Tuesday, February 5, 2013

Microsoft to lend $2 billion to Dell, Silver Lake as part of buyout deal

Microsoft Corp has agreed to lend $2 billion to Michael Dell and private equity firm Silver Lake to help finance their move to take PC maker Dell Inc private.

The world's largest software maker has invested in or bought hundreds of tech companies in its 37-year history, but returns have been patchy.

Here is a list of some of Microsoft's most notable investments over the last 15 years, starting with the most recent:

Nook - Last year agreed to invest $605 million in Barnes & Noble Inc's Nook e-reader and college textbook business over five years. The Nook still trails Amazon.com Inc's market-leading Kindle.

Skype - In May 2011, inked deal to buy online video chat company Skype for $8.5 billion. Price was considered high at the time, but is still too early to judge success.

Nokia - Microsoft has paid more than $1 billion to Nokia since the Finnish handset maker agreed to build phones running Windows software in 2011. Payments back to Microsoft in royalties have been disappointing as Windows phones have not dented the market domination of Apple Inc's iPhone and Google Inc's Android.

Yahoo - After failing to buy the former internet giant in 2008, Microsoft signed a 10-year deal to provide internet search services to Yahoo in exchange for a cut of the ad revenue. The deal has disappointed both companies so far.

Danger - Reportedly paid $500 million for the edgy smartphone designer in 2008, but most staff left and it ended badly with the disastrous Kin phone.

Facebook - Scored a home run with a $240 million purchase of a 1.6 per cent stake in the social network in 2007, which is now worth much more and paved the way for co-operation between Facebook Inc and Microsoft's Outlook email and Bing search engine.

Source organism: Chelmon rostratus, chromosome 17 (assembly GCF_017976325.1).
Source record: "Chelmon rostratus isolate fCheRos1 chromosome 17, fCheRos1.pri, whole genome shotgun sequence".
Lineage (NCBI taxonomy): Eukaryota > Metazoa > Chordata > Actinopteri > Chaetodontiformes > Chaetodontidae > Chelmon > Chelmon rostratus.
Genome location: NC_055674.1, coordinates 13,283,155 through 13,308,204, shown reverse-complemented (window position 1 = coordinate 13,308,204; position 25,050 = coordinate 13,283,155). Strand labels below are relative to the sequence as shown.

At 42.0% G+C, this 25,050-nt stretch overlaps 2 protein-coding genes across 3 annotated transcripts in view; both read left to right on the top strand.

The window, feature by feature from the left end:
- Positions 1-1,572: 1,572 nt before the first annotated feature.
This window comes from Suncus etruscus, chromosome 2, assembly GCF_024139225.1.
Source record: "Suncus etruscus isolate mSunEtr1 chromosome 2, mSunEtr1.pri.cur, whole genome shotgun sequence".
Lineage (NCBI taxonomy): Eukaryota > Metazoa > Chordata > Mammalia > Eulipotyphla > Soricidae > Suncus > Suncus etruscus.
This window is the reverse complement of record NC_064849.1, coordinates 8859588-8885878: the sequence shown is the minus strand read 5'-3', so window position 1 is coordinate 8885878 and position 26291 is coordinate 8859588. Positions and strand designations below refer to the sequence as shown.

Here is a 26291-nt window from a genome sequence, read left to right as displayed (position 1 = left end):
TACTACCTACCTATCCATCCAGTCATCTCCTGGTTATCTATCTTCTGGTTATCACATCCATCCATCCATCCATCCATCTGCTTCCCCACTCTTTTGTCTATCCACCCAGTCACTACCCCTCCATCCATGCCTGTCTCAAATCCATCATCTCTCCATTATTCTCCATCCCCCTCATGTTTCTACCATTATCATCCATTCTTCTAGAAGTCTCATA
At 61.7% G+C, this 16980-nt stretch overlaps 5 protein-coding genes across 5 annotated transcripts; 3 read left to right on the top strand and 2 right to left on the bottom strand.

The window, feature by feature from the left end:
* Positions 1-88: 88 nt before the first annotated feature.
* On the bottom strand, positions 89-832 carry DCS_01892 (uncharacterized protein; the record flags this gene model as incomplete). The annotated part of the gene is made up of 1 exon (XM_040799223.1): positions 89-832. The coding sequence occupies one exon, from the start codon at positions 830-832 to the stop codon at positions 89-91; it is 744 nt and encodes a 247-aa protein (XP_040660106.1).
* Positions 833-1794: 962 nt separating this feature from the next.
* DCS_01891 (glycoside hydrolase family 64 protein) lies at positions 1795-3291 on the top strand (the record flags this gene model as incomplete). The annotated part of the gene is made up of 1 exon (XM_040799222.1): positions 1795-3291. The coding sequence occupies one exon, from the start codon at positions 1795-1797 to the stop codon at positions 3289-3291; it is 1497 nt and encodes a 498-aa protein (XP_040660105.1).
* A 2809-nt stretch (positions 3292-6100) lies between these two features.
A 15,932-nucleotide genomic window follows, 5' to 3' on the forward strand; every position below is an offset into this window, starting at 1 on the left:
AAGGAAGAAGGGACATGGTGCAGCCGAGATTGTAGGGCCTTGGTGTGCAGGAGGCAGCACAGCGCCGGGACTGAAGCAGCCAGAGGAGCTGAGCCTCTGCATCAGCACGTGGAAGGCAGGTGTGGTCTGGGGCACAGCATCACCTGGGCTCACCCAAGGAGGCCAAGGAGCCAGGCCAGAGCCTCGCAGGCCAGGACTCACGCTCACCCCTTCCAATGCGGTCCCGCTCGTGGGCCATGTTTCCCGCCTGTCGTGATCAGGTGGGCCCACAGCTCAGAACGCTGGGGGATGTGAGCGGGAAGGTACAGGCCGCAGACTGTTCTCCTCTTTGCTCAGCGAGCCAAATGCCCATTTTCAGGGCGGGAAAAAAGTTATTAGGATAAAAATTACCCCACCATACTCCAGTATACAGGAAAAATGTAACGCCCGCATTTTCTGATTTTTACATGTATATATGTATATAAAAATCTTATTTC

aQuantive - paid $6.3 billion in cash for the online ad company in 2007 and wrote off virtually all of that in 2012, effectively admitting the investment had been worthless.

Great Plains/Navision - the acquisition of these two companies in 2001 and 2002, respectively, laid the foundation of Microsoft's corporate software business and is considered a success.

Korea Telecom - Agreed to invest $500 million for a stake in government-owned telecoms company in 2001, hoping to grab a foothold in one of the world's most advanced Internet markets, for an uncertain return.

Bungie - Paid only tens of millions of dollars for game studio Bungie, creator of the mega-hit shooter game Halo, in 2000. Bungie eventually split from the company, but Microsoft kept the lucrative Halo franchise.

AT&T - In 1999, Microsoft bought $5 billion in stock of cable and phone giant AT&T Inc with the aim of getting its Windows software into set-top boxes, but it did not deliver the desired entry into the emerging cable-based broadband market.

Apple - Invested $150 million in a struggling Apple in 1997 and committed to make software for the still unpopular Mac. The deal ended a long-running patent spat between the two companies but arguably saved Apple and put it on course to eventually eclipse Microsoft financially.

Comcast - Invested $1 billion in stock of the cable provider Comcast Corp in 1997 to help it build out high-speed data and video services. Bill Gates' vision of connecting the PC and TV was slow to materialize and Microsoft sold the stake 12 years later.